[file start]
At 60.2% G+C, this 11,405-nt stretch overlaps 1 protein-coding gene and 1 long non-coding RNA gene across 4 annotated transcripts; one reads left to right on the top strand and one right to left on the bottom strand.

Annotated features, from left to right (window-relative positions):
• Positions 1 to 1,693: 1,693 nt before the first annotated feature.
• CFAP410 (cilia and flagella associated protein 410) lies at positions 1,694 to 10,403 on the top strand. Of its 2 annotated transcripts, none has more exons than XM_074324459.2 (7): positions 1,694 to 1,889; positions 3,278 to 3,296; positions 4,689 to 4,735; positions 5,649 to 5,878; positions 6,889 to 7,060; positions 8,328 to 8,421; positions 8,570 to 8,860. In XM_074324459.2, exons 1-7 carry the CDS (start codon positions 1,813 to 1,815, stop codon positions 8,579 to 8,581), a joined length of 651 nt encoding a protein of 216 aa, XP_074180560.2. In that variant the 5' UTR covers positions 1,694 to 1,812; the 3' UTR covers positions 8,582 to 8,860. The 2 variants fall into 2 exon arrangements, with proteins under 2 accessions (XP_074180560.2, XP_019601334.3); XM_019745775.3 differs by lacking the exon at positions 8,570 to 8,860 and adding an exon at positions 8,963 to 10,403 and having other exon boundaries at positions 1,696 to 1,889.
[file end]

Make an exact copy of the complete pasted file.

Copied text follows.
At 60.2% G+C, this 11,405-nt stretch overlaps 1 protein-coding gene and 1 long non-coding RNA gene across 4 annotated transcripts; one reads left to right on the top strand and one right to left on the bottom strand.

Annotated features, from left to right (window-relative positions):
• Positions 1 to 1,693: 1,693 nt before the first annotated feature.
• CFAP410 (cilia and flagella associated protein 410) lies at positions 1,694 to 10,403 on the top strand. Of its 2 annotated transcripts, none has more exons than XM_074324459.2 (7): positions 1,694 to 1,889; positions 3,278 to 3,296; positions 4,689 to 4,735; positions 5,649 to 5,878; positions 6,889 to 7,060; positions 8,328 to 8,421; positions 8,570 to 8,860. In XM_074324459.2, exons 1-7 carry the CDS (start codon positions 1,813 to 1,815, stop codon positions 8,579 to 8,581), a joined length of 651 nt encoding a protein of 216 aa, XP_074180560.2. In that variant the 5' UTR covers positions 1,694 to 1,812; the 3' UTR covers positions 8,582 to 8,860. The 2 variants fall into 2 exon arrangements, with proteins under 2 accessions (XP_074180560.2, XP_019601334.3); XM_019745775.3 differs by lacking the exon at positions 8,570 to 8,860 and adding an exon at positions 8,963 to 10,403 and having other exon boundaries at positions 1,696 to 1,889.